JOHN SACCARO: And I showed them to him and he thought they were great. He really flipped right out for the things. I thought the guy was losing his marbles.

MARY McCHESNEY: Claiborne Tatum--he was also on the WPA Project?


MARY McCHESNEY: And worked at Treasure Island too?

JOHN SACCARO: Yes, that's right.

ROBERT McCHESNEY: What ever happened to Tatum?

JOHN SACCARO: Oh, he had a terrible time. Well, Claiborne and I were pulled into the shipyards when the war broke out. Both of us got drafted into the shipyards and we both became blueprint readers. We were sent to blueprint reading school, that was it, for two weeks, and then we wound up being apprentice ship fitters in Bethlehem Shipyard. And, after all this time, and before this time, Claiborne had been involved with Mankind United. You remember he was real strong. I don't know what it was; it was an idealistic kind of thing, I guess. And he was very involved with that. And I remember one day at the blueprint reading school when our names were called, or asked of us, he said Claiborne Tatum, and right away the man who called the names pricked up his ears and at the end of the class he asked Claiborne Tatum to come to speak to him. And that was the last I ever saw of Claiborne Tatum in the class. I mean there was some connection between them; they knew each other, or they know of the organization, or something like that. Then Claiborne Tatum disappeared and I didn't see him till years later at the San Francisco Art Institute, or the San Francisco school, anyway....

ROBERT McCHESNEY: Did he go to school there?

JOHN SACCARO: No, he just happened to drop in there. I had no idea what had happened to him and he dropped in to the School at lunchtime and was down in the cafeteria and we saw each other. I was sitting at a table with some others so I said sit down, and we hadn't even started to talk. And I remembered having read that he had been in a terrific accident. I think four people were killed, an entire family wiped out, and he was almost killed himself, at some grade, El Paso Robles, or something like that. And then I commiserated with him about the art world, or life in general, or something; the poor guy started to cry. I didn't know how to react to this. And he told me, at this time or just before this happened, he told me he was studying for the ministry and the place he was going to was someplace over here, some school over here, but I don't remember....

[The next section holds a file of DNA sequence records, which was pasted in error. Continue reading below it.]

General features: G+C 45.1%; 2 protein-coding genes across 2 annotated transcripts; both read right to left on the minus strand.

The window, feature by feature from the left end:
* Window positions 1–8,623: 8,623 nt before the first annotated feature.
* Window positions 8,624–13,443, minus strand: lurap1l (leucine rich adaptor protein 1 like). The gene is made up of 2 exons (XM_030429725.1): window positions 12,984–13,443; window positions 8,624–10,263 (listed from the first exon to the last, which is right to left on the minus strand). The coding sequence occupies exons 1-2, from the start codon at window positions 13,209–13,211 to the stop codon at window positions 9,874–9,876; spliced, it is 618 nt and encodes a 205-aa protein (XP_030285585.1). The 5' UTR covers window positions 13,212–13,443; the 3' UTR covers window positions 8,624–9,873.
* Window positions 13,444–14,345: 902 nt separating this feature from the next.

JOHN SACCARO: Might have been San Rafael.

ROBERT McCHESNEY: San Francisco Seminary?

JOHN SACCARO: I do remember he said he was studying for the ministry.

ROBERT McCHESNEY: Protestant ministry?

JOHN SACCARO: I don't know. Could be. And that was the last time I ever saw Claiborne.

MARY McCHESNEY: You don't know where he is now?

JOHN SACCARO: I haven't the slightest notion, no. I mean if he's studying for the ministry and you really wanted to find out, you could probably telephone or....

MARY McCHESNEY: Who were some of the other people that were on the Easel Project the same time as you?

JOHN SACCARO: Oh, there was Karl Baumann. Wasn't Victor DeWilde on it? You must know them, Mac, don't you?

ROBERT McCHESNEY: Well, I knew most of the people on the Mural Project, that is, particularly the Volz mural, but I was confined to that practically all the time. Later on I went down to the Pickle Factory.

JOHN SACCARO: Yes. Well, I can't bring their names to my mind. I suppose as soon as I leave here today a hundred names will flash through my mind.

ROBERT McCHESNEY: You know Victor DeWilde taught at the Art Center there for quite a while, didn't he? Do you remember anything about it? Weren't you over there? Didn't you study or use the models?